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We published three audio interviews yesterday with some of the top names across crypto and Wall Street. Below are a few of the most interesting quotes, along with my thoughts in bullet points underneath. You can listen to the full podcasts: Click here for Off The Chain podcast
Meltem Demirors on what is the most misunderstood concept in crypto:
“This is a battle for hearts and minds. If we look at big innovations or shifts, it’s always about a battle for hearts and minds. For hearts and minds to really shift, we need to move away from the moral high ground and look at what the next billion bitcoin users will look like”
The entire crypto industry is built on a single principle: trust. You no longer have to trust a centralized, third-party to validate or consummate your actions. This shift is less technological and more psychological. The technology is finally available to make decentralization viable, but without psychological buy-in from market participants, the technology doesn’t matter.
Meltem Demirors on the absurd amounts of money being raised in crypto:
“There is a difference between need and want. Maybe I need $50 million to build this idea, but the market wants to give me $500M. Blockchains don’t change human nature”
Startups can die from lack of funding, but counterintuitively, startups can also die from overfunding. It is hard for these early-stage organizations to stay disciplined and only raise the amount of capital they need. Discipline becomes even more difficult (and unlikely) when incentives are misaligned between investors and founders — we have seen this play out with ICOs as founders are able to raise non-dilutive capital.
Meltem Demirors on the imperfect intersection between technology and finance:
“I think treating crypto like a math problem, or an engineering problem, is interesting but I don’t think that it works”
The herd mentality runs rampant in cryptocurrencies and blockchain. The root of the problem is the heavy concentration of technologists currently working on the problem. As more non-technical talent joins, you should expect to see more valuable solutions built. A well-rounded team, including expertise and perspective, is more likely to build sustainable solutions to real problems.
Caitlin Long on the antiquated infrastructure of Wall Street:
“Investors are, rationally in my opinion, willing to give up the traditional covenants and preferences that they are used to getting in investments, in exchange for not having to deal with this crazy clearing and settlement infrastructure on wall street which exposes them to all kinds of risks that they don’t need to be exposed to”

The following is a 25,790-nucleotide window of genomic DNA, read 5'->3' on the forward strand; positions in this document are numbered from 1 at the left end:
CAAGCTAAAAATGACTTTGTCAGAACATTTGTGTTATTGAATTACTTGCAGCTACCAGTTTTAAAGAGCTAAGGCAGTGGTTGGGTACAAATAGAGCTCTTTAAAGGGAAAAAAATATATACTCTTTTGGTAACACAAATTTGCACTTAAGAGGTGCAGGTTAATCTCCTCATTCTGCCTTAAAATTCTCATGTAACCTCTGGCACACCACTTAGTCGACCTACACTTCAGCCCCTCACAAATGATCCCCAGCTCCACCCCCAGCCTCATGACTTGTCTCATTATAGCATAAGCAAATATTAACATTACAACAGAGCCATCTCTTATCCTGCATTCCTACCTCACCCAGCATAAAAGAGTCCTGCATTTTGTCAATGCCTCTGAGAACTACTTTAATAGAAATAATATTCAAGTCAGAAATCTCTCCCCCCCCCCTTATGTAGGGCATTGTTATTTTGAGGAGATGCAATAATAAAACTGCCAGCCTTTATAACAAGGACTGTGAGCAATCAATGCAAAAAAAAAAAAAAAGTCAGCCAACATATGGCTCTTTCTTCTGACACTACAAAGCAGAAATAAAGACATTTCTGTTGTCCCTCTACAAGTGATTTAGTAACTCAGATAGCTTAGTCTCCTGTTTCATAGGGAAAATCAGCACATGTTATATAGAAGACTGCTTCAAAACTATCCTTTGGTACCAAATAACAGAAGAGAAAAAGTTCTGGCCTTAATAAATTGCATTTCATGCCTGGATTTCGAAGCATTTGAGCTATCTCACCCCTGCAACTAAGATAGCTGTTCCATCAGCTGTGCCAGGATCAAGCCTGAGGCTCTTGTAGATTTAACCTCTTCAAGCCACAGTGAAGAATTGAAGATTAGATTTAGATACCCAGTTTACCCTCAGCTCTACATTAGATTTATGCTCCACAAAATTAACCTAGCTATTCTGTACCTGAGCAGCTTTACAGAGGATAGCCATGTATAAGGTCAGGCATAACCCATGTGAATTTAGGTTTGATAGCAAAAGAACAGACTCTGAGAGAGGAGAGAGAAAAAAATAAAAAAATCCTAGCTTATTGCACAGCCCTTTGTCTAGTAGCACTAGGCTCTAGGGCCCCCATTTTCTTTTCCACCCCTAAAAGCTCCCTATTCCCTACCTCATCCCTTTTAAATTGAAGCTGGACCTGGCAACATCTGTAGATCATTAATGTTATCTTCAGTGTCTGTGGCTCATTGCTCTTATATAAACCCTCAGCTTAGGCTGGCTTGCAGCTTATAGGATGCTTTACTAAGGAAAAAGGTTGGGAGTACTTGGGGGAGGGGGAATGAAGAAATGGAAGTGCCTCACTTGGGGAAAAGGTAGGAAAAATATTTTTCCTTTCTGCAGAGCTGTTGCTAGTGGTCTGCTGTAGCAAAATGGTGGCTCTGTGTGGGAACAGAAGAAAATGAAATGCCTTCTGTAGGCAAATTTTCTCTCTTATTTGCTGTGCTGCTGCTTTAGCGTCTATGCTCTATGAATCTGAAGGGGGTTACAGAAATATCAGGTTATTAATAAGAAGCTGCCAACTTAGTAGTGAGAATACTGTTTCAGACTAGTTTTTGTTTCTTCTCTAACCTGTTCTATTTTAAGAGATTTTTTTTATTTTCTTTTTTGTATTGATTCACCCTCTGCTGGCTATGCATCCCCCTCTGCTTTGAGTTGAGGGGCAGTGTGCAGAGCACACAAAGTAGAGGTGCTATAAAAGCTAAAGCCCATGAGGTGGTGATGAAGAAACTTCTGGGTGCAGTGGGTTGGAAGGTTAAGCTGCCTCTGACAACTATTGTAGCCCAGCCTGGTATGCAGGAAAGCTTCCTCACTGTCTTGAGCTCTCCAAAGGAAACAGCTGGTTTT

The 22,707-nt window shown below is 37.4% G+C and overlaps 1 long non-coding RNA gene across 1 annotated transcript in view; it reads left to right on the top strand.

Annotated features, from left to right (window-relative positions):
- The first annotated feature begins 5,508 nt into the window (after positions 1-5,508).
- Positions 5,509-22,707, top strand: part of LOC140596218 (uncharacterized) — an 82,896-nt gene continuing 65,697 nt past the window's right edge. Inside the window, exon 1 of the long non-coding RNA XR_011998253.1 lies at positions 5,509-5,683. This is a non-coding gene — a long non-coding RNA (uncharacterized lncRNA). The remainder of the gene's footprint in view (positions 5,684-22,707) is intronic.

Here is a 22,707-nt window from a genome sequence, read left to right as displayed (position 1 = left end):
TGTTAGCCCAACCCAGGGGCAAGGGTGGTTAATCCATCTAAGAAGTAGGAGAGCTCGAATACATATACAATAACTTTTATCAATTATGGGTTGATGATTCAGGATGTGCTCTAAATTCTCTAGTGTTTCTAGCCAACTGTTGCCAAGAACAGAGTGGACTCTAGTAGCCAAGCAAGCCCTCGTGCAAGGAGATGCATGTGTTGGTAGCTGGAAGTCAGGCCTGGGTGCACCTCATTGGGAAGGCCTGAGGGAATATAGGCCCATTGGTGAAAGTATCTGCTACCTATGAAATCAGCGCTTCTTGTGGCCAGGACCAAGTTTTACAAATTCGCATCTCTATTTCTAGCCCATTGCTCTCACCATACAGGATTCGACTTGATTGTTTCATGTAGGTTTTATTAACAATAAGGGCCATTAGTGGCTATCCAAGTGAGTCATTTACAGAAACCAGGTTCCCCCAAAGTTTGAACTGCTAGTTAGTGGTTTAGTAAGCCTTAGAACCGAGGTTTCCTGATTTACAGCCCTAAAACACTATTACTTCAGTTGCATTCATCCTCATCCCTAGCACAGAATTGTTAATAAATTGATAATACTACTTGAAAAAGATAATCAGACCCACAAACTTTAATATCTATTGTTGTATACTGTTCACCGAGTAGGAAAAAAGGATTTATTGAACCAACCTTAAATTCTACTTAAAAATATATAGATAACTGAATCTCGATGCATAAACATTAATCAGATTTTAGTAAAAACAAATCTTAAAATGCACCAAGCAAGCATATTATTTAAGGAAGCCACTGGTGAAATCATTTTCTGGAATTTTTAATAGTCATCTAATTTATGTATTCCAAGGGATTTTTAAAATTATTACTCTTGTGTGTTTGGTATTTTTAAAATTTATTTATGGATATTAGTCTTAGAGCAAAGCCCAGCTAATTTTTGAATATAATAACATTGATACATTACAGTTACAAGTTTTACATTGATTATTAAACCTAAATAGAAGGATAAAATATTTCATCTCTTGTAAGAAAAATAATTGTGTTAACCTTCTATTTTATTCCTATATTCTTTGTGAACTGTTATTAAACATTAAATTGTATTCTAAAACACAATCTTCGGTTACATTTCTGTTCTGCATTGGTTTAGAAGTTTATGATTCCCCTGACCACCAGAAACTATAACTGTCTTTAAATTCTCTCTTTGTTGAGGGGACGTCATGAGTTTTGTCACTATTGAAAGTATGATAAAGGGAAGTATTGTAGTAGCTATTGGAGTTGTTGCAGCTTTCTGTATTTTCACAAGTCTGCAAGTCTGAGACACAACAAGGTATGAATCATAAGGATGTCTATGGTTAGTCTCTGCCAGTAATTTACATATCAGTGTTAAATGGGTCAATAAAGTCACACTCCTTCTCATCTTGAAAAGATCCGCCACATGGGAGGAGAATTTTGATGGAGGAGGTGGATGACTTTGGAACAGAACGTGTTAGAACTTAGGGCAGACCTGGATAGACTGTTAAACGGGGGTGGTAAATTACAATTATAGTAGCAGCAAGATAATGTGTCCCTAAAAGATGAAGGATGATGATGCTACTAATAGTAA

Wall Street has used band-aid solutions to address many technology problems over the years. The technical debt incurred is catching up with them. Investors are now willing to look elsewhere to avoid dealing with the sub-par technology stack. Wall Street will need to innovate quickly to catch up or risk being left behind.
Caitlin Long on the disintermediation of Wall Street:
“There is a whole parallel infrastructure of Wall Street. There are structurers of these capital raises, we call them ICO’s… but there is a whole capital markets built up around these products. You’ve got advisors, you’ve got exchanges, you’ve got research firms that specialize in all of this and Wall Street is going to be disintermediated”
Investors who look for Wall Street alternatives are less likely to look for something completely new, but rather look for a more technologically advanced version of what they already understand. Crypto is providing similar infrastructure on a global basis, without the risks of centralized entities. If successful, crypto has the potential to disrupt majority of what is offered by Wall Street currently.
Caitlin Long on the threat of rehypothecation of Bitcoin:
“It’s a big part of Wall Street’s business model, they want to intermediate trades. If they can inflate the number of claims on underlying assets, they can intermediate more trades”
Wall Street hates that there are only 21 million Bitcoin available. They will do anything they can to increase the supply, including creating more than 21 million claims on the underlying asset. This approach is a direct attack on one of the core value props of Bitcoin — it is unlikely that Wall Street is Bitcoin’s friend.
Jim O’Shaughnessy on investor’s lack of discipline:
“We are optimized to be fearful of perceived threats. So when markets, as we know, are incredibly volatile, what do people do? The amygdala lights up, the fear takes over the brain, and there’s almost nothing you can do to fight it”